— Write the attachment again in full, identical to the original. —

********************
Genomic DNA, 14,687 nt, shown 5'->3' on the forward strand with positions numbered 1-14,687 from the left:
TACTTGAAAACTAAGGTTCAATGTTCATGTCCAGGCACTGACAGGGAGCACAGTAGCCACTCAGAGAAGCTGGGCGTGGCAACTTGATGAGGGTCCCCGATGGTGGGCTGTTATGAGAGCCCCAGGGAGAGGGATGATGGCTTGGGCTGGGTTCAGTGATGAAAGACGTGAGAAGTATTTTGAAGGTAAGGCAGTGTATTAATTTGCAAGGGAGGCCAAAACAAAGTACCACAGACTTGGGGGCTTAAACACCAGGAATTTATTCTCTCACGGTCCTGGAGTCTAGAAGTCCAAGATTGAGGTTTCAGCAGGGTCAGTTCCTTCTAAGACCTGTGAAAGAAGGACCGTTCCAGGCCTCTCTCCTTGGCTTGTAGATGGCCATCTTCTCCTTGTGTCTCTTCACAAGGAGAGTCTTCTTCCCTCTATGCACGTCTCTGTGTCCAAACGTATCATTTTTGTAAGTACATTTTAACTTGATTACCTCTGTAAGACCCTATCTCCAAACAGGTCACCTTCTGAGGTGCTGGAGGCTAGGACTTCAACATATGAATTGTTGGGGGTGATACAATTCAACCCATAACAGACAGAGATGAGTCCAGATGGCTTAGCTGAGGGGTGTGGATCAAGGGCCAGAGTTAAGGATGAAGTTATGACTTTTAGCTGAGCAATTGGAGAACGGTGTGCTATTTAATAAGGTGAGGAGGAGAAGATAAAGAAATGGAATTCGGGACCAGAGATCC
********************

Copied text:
Genomic DNA, 14,687 nt, shown 5'->3' on the forward strand with positions numbered 1-14,687 from the left:
TACTTGAAAACTAAGGTTCAATGTTCATGTCCAGGCACTGACAGGGAGCACAGTAGCCACTCAGAGAAGCTGGGCGTGGCAACTTGATGAGGGTCCCCGATGGTGGGCTGTTATGAGAGCCCCAGGGAGAGGGATGATGGCTTGGGCTGGGTTCAGTGATGAAAGACGTGAGAAGTATTTTGAAGGTAAGGCAGTGTATTAATTTGCAAGGGAGGCCAAAACAAAGTACCACAGACTTGGGGGCTTAAACACCAGGAATTTATTCTCTCACGGTCCTGGAGTCTAGAAGTCCAAGATTGAGGTTTCAGCAGGGTCAGTTCCTTCTAAGACCTGTGAAAGAAGGACCGTTCCAGGCCTCTCTCCTTGGCTTGTAGATGGCCATCTTCTCCTTGTGTCTCTTCACAAGGAGAGTCTTCTTCCCTCTATGCACGTCTCTGTGTCCAAACGTATCATTTTTGTAAGTACATTTTAACTTGATTACCTCTGTAAGACCCTATCTCCAAACAGGTCACCTTCTGAGGTGCTGGAGGCTAGGACTTCAACATATGAATTGTTGGGGGTGATACAATTCAACCCATAACAGACAGAGATGAGTCCAGATGGCTTAGCTGAGGGGTGTGGATCAAGGGCCAGAGTTAAGGATGAAGTTATGACTTTTAGCTGAGCAATTGGAGAACGGTGTGCTATTTAATAAGGTGAGGAGGAGAAGATAAAGAAATGGAATTCGGGACCAGAGATCC